This registers an SQS Queue URL that our application will poll for incoming messages. Then, at line #4, we will register the message handler that we have written in the previous step, which is the OrderCreatedEventHandler. So, anytime a message of type OrderCreatedEvent is polled, the OrderCreatedEventHandler handler would be invoked, and processed.

Further, you can customize the SQS Poller even more. For example,

builder.AddSQSPoller("https://sqs.us-east-1.amazonaws.com/821175633958/OrderQueue", options =>
options.MaxNumberOfConcurrentMessages = 10;
options.VisibilityTimeout = 60;
options.WaitTimeSeconds = 10;

Note that these properties already have some default values set.

Here, VisibilityTimeout is one of the core features of SQS, where, as soon as a client picks up a message from the queue, the corresponding message would still stay in the queue, but would be hidden from other clients. For a default duration of 30 seconds other requests would not pick up this message. If the client #1 sends a success message back, the message is deleted from the queue, else it stays to be picked up by another client.

That’s it with the SQS Messaging. Let’s build and run both ServiceA and ServiceB in parallel. On ServiceA, I will invoke the /order POST endpoint, which should ideally send out a message to our SQS Queue, and in turn would be pulled into ServiceB that should throw some logs.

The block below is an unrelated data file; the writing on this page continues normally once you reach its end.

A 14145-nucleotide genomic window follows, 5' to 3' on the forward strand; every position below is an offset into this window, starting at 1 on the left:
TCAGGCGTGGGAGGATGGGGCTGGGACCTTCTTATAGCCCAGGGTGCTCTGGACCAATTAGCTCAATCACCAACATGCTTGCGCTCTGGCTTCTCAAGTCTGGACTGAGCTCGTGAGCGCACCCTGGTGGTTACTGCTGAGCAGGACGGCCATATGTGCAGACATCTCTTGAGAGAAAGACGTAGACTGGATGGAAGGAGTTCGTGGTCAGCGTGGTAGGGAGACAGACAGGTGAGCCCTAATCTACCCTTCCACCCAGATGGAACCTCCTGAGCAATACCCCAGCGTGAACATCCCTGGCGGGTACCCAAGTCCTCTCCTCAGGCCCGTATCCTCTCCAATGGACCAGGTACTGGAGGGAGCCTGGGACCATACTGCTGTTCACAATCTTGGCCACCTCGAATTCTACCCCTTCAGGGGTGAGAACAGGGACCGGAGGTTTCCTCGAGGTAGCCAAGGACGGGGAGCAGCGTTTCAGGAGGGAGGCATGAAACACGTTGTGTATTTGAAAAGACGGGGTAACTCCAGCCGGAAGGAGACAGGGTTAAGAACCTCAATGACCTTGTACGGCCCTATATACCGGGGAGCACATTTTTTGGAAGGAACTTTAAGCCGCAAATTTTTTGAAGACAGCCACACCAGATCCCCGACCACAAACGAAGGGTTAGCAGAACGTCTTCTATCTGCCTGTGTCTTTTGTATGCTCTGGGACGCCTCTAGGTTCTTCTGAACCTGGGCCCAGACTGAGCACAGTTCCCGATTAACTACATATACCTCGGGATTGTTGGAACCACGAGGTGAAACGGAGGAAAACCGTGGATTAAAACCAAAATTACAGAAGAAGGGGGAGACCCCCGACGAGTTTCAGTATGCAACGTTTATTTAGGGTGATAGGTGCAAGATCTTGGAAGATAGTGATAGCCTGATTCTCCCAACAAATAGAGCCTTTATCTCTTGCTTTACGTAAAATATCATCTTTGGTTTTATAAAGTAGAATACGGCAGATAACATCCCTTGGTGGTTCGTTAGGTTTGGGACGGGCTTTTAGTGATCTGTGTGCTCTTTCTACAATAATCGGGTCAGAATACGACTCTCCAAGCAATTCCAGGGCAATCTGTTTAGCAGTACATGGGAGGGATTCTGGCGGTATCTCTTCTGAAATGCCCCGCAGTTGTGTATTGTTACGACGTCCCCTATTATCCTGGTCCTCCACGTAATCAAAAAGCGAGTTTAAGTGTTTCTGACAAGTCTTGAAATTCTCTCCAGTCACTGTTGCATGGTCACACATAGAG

SQS Consumer

As you can see, our ServiceB is able to poll and process the messages sent out from ServiceA with a lot less boilerplate code, right!

SNS and AWS Message Processing Framework

Similarly, you can also use the ISNSPublisher to work easily with AWS SNS Topics. For instance, at your publisher you will have to register the topic by using the following.

builder.Services.AddAWSMessageBus(builder =>
builder.AddSQSPublisher<OrderCreatedEvent>("queueUrl", nameof(OrderCreatedEvent));

And, you can use the ISNSPublisher interface to publish your notifications.

app.MapPost("/notify", async (ISNSPublisher publisher) =>
var notification = new SomeNotification();
await publisher.PublishAsync(notification, new SNSOptions
Subject = "something",
MessageGroupId = "id"
return Results.Created();

Here as well, you can specify additional options while publishing the notification to your topic, like Subject, Metadata, and MessageGroupId.

That’s a wrap for this article.

Do not forget to claim your Free 25$ AWS Credits by clicking on the link attached to the top of this article. This will help you explore AWS more!

The AWS.Messaging package would definitely make life easier for developers working with AWS Messaging Services in .NET Applications, giving an easier, and well-defined blueprint. You can find the entire source code here. Thanks!